Slutwalk festival, or the more diplomatically-named Festival de la Marcha de las Putas is about to take on legally sanctioned misogyny this Saturday in the Buenos Aires.
This year’s theme is Consentimiento: La línea es clara (Consent: the line is clear) and will be the rallying cry heard out at the march’s starting point in Plaza de Mayo. The festival kicks off at 3 PM with vintage music, self-defense class, a panel discussion and catering from “Cafe de Putas” (an americanHo please? Slagua con gas… anybody?) until 6 PM at which point the march gathers and heads towards the Obelisco for a closing performance from rock band Liers at 7 PM.
Reason numberone for going: it´s basically more of the #gratis partying we’ve come to expect from a Porteño November. More importantly, though, it´s a street demonstration for a cause you might be interested in getting behind.
Slutwalk essentially aims to debunk the practice of victim-blaming which is apparently still fairly entrenched in some circles when it comes to cases of sexual assault. It´s an internationally and annually replicated protest march, sprung back in 2011 from the enlightening suggestion of Toronto police office Michael Sanguinetti who said that:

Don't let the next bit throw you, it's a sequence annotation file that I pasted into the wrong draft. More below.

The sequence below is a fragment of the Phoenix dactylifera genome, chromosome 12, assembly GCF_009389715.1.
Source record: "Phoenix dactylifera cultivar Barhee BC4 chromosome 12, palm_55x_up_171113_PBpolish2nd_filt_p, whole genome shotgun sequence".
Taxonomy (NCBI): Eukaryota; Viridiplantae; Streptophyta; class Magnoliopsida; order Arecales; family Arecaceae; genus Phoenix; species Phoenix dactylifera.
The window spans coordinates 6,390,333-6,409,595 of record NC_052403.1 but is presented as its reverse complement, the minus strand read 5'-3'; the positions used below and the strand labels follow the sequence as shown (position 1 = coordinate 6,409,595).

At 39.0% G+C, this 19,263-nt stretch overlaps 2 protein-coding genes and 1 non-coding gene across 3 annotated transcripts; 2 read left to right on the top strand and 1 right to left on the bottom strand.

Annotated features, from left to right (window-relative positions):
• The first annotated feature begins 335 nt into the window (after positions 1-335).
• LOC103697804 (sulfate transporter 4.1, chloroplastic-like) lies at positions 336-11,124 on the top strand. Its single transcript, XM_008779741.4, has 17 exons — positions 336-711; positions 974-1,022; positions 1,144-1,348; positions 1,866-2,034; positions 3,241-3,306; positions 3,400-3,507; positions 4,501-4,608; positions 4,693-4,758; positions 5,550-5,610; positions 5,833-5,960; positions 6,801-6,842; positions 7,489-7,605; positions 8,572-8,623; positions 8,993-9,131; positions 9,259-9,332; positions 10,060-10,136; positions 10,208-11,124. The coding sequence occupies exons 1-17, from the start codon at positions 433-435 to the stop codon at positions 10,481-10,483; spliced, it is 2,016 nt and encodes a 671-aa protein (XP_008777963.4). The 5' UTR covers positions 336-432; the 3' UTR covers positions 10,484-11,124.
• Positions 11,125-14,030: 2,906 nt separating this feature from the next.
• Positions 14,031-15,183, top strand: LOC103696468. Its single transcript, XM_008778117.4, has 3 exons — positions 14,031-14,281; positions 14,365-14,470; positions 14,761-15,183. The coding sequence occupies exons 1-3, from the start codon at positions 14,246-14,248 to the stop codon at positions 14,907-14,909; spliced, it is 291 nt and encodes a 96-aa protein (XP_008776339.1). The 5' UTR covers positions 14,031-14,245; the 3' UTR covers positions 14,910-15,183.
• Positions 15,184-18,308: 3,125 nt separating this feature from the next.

“Women should avoid dressing like sluts in order to avoid being victimized”
Good on him really, to provide such a succinct and ridiculous summary on the attitudes against which Marcha de las Putas and its international equivalents are protesting. The concept the march aims at fighting against is that some people (like that particularly savvy Toronto policeman) seem to think that the type of clothing a victim wears or the location where the assault takes place somehow affects the how guilty or accountable we should hold the people committing these crimes. In other word -flying in the face of dictionary definition, a person forced into non-consensual sexual activity could still have been really, kind of asking for it. There continue to be court cases and institutions in which this argument still seems to hold sway.
We should be objecting to this sort of attitude, obviously.
Follow The Bubble for a more considered discussion next week, in the meantime, find your way down to Plaza de Mayo for the Marcha de las Putas on Saturday afternoon. Don´t be thrown by “Marcha de las Putas”, or ´”lutwalk” (a name which, as for Saturday´s event, is often altered to avoid controversy and up-turned noses); the central point at hand is that it does not and should not matter what you wear. Come in suspenders; come in jeans and a T-shirt; come, as some have done in the past, in nun habits. Maybe that will win us back a place on Francis-tour 2016.